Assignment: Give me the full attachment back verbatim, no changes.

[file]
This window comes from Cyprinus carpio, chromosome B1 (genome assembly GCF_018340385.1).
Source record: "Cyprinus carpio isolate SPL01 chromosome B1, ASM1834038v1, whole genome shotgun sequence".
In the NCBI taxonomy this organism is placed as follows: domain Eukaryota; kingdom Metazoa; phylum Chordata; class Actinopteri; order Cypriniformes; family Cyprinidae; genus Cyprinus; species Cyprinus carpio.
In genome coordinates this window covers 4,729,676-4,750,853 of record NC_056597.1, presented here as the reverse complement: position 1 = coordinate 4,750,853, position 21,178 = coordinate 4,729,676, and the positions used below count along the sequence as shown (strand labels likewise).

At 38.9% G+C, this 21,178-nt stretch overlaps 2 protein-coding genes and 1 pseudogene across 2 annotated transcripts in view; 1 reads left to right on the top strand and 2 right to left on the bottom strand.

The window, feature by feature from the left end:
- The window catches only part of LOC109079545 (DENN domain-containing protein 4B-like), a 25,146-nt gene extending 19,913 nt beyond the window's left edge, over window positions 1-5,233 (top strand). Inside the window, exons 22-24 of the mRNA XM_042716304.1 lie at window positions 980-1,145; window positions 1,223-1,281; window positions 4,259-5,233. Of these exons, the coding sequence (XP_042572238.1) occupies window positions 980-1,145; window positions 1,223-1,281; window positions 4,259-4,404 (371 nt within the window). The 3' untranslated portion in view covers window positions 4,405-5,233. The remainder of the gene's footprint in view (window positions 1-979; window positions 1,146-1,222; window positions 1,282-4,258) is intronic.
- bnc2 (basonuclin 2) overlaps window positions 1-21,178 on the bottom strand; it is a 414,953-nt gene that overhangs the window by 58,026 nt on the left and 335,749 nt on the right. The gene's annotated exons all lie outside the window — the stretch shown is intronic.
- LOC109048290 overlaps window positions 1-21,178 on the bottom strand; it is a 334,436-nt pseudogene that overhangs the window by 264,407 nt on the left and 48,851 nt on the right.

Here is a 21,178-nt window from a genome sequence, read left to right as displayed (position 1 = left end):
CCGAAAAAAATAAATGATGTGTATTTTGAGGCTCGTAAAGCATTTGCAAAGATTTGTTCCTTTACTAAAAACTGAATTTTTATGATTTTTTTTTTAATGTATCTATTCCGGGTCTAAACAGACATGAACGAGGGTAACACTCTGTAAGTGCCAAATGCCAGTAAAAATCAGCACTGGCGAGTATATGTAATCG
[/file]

This window comes from Cyprinus carpio, chromosome B1 (genome assembly GCF_018340385.1).
Source record: "Cyprinus carpio isolate SPL01 chromosome B1, ASM1834038v1, whole genome shotgun sequence".
In the NCBI taxonomy this organism is placed as follows: domain Eukaryota; kingdom Metazoa; phylum Chordata; class Actinopteri; order Cypriniformes; family Cyprinidae; genus Cyprinus; species Cyprinus carpio.
In genome coordinates this window covers 4,729,676-4,750,853 of record NC_056597.1, presented here as the reverse complement: position 1 = coordinate 4,750,853, position 21,178 = coordinate 4,729,676, and the positions used below count along the sequence as shown (strand labels likewise).

At 38.9% G+C, this 21,178-nt stretch overlaps 2 protein-coding genes and 1 pseudogene across 2 annotated transcripts in view; 1 reads left to right on the top strand and 2 right to left on the bottom strand.

The window, feature by feature from the left end:
- The window catches only part of LOC109079545 (DENN domain-containing protein 4B-like), a 25,146-nt gene extending 19,913 nt beyond the window's left edge, over window positions 1-5,233 (top strand). Inside the window, exons 22-24 of the mRNA XM_042716304.1 lie at window positions 980-1,145; window positions 1,223-1,281; window positions 4,259-5,233. Of these exons, the coding sequence (XP_042572238.1) occupies window positions 980-1,145; window positions 1,223-1,281; window positions 4,259-4,404 (371 nt within the window). The 3' untranslated portion in view covers window positions 4,405-5,233. The remainder of the gene's footprint in view (window positions 1-979; window positions 1,146-1,222; window positions 1,282-4,258) is intronic.
- bnc2 (basonuclin 2) overlaps window positions 1-21,178 on the bottom strand; it is a 414,953-nt gene that overhangs the window by 58,026 nt on the left and 335,749 nt on the right. The gene's annotated exons all lie outside the window — the stretch shown is intronic.
- LOC109048290 overlaps window positions 1-21,178 on the bottom strand; it is a 334,436-nt pseudogene that overhangs the window by 264,407 nt on the left and 48,851 nt on the right.

Here is a 21,178-nt window from a genome sequence, read left to right as displayed (position 1 = left end):
CCGAAAAAAATAAATGATGTGTATTTTGAGGCTCGTAAAGCATTTGCAAAGATTTGTTCCTTTACTAAAAACTGAATTTTTATGATTTTTTTTTTAATGTATCTATTCCGGGTCTAAACAGACATGAACGAGGGTAACACTCTGTAAGTGCCAAATGCCAGTAAAAATCAGCACTGGCGAGTATATGTAATCG